The Consultant - 2016 - (Page 7)
FROM THE EXECUTIVE DIRECTOR
The Elephant in
really tried to write this without mentioning the strategic plan because it
hasn't been finalized. But whatever topic
I chose ended up alluding to the strategic
plan while awkwardly not mentioning it.
I finally resigned myself to addressing the
elephant in the room. The strategic plan is
fundamental to the nature of ACF, where
the organization is going and even whether
it will be around in another 70 years.
Let me be clear-I am not trying to
influence the outcome of the strategic plan.
My job is to follow the plan once adopted
and, at the right time, hand over a viable
organization to my successor.
This is the second strategic plan during
my tenure at ACF. Discussions have often
focused on the qualifications for membership. What degrees qualify? Which schools
have acceptable programs? How much
experience is required? ad infinitum...
On reflection, it seems to me that an
enormous amount of energy has been
spent on maintaining standards for an
era that has largely passed. Think about
the makeup of your staff and the types of
clients you serve. Has consulting forestry
changed in recent decades? At last year's
ethics forum, much value was placed on
the intentions of the founders of ACF.
Such thinking will keep the organization looking backward instead of moving
forward, stuck at some point buried in the
mists of time.
I am all for honoring the past-I'm just
not in favor of living in it. As an association
professional who has been down this road
before, I feel obligated to help you navigate
around some potholes.
* First, we don't always know what the
founders were thinking.
* Second, focus on the big questions; the
small stuff will fall into place.
* Third, don't indulge in magical thinking.
The founders of ACF were visionaries;
they responded to an opportunity they saw
to create a new profession. Rather than
"what were they thinking in 1948?" a better
question might be "what type of organization would the founders create today?" Add
in the changes to land ownership, markets,
the Internet, social media, millennials and
the pressures of day-to-day life. Would
the membership process be streamlined?
Would the credentials be the same?
Those are some of the questions that
executive committee members are currently tackling. The responses to the membership survey and focus groups indicate
that many ACF members are grappling
with these same thorny issues. From the
survey we know that ACF members are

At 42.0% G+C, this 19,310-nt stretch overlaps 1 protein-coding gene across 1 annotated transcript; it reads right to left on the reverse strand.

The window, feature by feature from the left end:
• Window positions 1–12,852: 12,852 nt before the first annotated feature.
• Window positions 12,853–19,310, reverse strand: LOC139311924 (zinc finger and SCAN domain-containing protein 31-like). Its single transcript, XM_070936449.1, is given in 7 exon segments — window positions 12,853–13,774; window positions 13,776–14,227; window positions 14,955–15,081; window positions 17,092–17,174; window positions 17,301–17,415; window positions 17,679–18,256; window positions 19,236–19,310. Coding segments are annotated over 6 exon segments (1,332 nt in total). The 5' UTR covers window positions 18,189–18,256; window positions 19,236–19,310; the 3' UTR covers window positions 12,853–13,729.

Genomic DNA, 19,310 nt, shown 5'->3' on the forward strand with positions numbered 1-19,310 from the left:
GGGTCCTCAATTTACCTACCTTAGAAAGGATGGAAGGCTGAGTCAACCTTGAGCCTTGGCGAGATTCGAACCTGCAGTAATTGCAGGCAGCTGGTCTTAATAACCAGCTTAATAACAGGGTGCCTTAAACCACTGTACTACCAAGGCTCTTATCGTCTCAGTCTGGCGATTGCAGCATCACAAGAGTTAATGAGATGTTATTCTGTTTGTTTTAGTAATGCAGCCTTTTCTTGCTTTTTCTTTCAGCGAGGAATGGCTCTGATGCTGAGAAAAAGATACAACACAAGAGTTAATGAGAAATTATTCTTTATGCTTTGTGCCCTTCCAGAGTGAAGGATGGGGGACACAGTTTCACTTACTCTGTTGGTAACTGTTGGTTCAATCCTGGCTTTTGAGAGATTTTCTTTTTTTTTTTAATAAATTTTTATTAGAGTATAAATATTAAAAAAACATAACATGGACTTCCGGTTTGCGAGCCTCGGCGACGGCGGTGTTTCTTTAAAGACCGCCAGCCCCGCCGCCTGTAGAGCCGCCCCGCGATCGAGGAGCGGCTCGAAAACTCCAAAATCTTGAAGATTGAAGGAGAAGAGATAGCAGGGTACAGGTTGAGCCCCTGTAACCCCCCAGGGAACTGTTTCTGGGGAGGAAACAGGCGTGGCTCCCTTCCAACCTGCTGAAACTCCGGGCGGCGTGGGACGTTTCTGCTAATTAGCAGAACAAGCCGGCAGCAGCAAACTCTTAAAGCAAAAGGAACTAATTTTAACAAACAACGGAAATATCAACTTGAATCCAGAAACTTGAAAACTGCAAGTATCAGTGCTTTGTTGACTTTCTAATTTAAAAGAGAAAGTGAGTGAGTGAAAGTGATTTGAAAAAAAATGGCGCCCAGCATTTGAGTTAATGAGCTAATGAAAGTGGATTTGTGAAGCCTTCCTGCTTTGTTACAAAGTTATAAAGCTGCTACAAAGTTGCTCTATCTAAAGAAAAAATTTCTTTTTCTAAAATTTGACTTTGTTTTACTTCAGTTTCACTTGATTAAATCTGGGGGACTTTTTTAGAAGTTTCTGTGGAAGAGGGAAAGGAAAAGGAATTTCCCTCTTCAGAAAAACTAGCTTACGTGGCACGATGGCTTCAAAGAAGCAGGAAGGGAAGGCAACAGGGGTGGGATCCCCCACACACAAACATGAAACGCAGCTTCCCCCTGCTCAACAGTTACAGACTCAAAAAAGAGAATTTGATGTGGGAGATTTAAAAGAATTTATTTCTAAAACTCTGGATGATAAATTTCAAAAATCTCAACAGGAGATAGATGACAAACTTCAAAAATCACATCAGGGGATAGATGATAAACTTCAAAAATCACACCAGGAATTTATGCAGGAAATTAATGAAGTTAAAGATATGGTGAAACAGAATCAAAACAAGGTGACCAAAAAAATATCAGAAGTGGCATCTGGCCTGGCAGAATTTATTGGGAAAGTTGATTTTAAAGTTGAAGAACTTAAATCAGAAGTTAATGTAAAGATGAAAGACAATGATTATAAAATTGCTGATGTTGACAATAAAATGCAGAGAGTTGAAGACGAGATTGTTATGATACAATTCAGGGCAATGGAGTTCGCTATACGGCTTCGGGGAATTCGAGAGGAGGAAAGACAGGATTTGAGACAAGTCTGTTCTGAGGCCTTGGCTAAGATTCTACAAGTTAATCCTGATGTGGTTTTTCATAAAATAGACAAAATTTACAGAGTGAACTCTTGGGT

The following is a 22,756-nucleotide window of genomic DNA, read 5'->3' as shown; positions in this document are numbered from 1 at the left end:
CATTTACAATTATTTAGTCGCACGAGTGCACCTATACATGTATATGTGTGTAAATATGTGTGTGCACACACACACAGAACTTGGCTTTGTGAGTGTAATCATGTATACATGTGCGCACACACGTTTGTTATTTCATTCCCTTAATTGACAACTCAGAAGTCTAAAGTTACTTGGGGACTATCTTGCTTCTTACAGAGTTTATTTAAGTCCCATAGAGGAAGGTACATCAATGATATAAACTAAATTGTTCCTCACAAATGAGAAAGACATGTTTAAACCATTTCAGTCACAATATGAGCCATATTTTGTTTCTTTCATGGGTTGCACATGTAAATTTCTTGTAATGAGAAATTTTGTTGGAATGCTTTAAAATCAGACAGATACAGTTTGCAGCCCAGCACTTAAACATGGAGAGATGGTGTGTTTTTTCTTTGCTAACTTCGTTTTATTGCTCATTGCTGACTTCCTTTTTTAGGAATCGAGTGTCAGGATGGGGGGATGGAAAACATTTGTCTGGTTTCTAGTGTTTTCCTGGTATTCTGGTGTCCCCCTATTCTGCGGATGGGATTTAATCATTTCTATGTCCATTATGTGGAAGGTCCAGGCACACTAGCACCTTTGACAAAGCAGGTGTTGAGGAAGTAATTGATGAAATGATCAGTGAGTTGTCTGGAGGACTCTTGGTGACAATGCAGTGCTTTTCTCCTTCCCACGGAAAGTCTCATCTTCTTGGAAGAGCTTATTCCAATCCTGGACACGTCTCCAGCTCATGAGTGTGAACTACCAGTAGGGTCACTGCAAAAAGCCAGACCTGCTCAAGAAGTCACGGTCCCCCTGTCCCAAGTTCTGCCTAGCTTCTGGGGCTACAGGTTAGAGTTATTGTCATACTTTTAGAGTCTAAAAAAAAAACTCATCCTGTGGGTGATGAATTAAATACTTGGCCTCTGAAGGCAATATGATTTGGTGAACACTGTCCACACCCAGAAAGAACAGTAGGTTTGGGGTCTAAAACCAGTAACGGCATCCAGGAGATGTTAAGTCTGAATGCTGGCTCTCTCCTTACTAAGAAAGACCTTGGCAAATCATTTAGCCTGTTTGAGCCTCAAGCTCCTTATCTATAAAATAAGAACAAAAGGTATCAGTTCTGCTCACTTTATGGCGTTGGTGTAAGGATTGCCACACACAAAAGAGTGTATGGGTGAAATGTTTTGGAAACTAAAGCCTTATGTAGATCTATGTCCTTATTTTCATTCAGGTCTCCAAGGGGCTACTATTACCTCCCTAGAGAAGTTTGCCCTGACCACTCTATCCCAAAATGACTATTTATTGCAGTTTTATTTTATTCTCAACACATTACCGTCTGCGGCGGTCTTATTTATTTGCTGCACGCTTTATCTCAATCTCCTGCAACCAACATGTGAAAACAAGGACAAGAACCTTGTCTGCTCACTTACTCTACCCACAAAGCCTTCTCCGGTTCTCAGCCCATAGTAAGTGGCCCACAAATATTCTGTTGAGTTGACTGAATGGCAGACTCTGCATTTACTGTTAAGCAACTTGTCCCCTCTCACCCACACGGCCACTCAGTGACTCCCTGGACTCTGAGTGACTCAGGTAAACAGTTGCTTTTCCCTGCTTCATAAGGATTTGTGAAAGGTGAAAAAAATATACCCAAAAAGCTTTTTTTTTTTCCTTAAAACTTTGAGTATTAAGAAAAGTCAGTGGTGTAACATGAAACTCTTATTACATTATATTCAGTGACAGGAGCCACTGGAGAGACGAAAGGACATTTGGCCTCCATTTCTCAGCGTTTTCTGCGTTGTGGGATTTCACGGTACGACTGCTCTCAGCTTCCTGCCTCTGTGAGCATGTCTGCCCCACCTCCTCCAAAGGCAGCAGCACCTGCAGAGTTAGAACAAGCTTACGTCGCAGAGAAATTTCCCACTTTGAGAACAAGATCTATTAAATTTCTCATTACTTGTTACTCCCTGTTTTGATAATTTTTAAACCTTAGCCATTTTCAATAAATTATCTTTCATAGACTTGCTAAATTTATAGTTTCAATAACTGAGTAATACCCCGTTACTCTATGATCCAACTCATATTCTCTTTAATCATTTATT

In my estimation, the really big question
is how to maintain the intangible qualities that make ACF members so unique. I
doubt it is has anything to do with where
members went to school, whether or not
they practice in a large or small firm, or
even the type of organization they work in.
The primary benefit cited by ACF
members in the survey is networking with
like-minded professionals. If expanding
the network increases the benefit to all,
can this be done without sacrificing the
essence of ACF?
So, focus on the intent of the plan and
not the details. Your elected leaders will do
their best to listen to the members, heed
expert advice and scan the practice of consulting forestry today. If something in the
plan isn't working, it will be adjusted. Give
it a chance and then evaluate the next step.
What you can't do is stick your head in the
sand and ignore the facts by indulging in
Magical thinking occurs when decisions
are made according to what we would wish
instead of by relying on evidence, rationality or reality. Magical thinking leads us to
insanity by Albert Einstein's definition:
"doing the same thing over and over again
and expecting different results."
Wanting more members just like the
ones we have hasn't produced results. We
know this because that was the goal of
the last strategic plan. Maybe membership
would have declined without new membership materials and the efforts put forth by
many, but it certainly hasn't grown.
The membership numbers are deceptive. Quite a few current full members
are in their 70s. While I certainly wish
them long lives, at some point they will
retire. There is no way to get around the
fact that membership will decline unless
I do think there is one lesson we can
take from the founders and the greatest
generation. They put the welfare of the
group ahead of self-interest. That is why
the ACF Code of Ethics prohibits referral fees between consulting foresters.
Belonging to a strong, respected organization benefits every single member
I know you are waiting to hear about
the strategic plan, and you will after the
first of the year. You may not agree with
every detail, but you probably do support
the long-term survival of the organization. Have faith in your elected leaders,
give the plan a chance and stay tuned.
Table of Contents for the Digital Edition of The Consultant - 2016
From the Executive Director: The Elephant in the Room
From the President ACF – We Join You
Member Profile: Keville Larson, Renaissance Forester
The Value of a Consulting Forester
Fracking and the Landowner
Two Weeks at the Gates of Hell
If It Walks Like a Duck and Quacks Like a Duck…
Proposed Unmanned Aerial Vehicle Regulations from the FAA
Cross-Border Trade Disputes Heat Up
Will Small Firms Have to Specialize to Survive?
The Cradle of Forestry
Products & Services Buyers’ Guide
Index of Advertisers
A Call to Order
The Consultant - 2016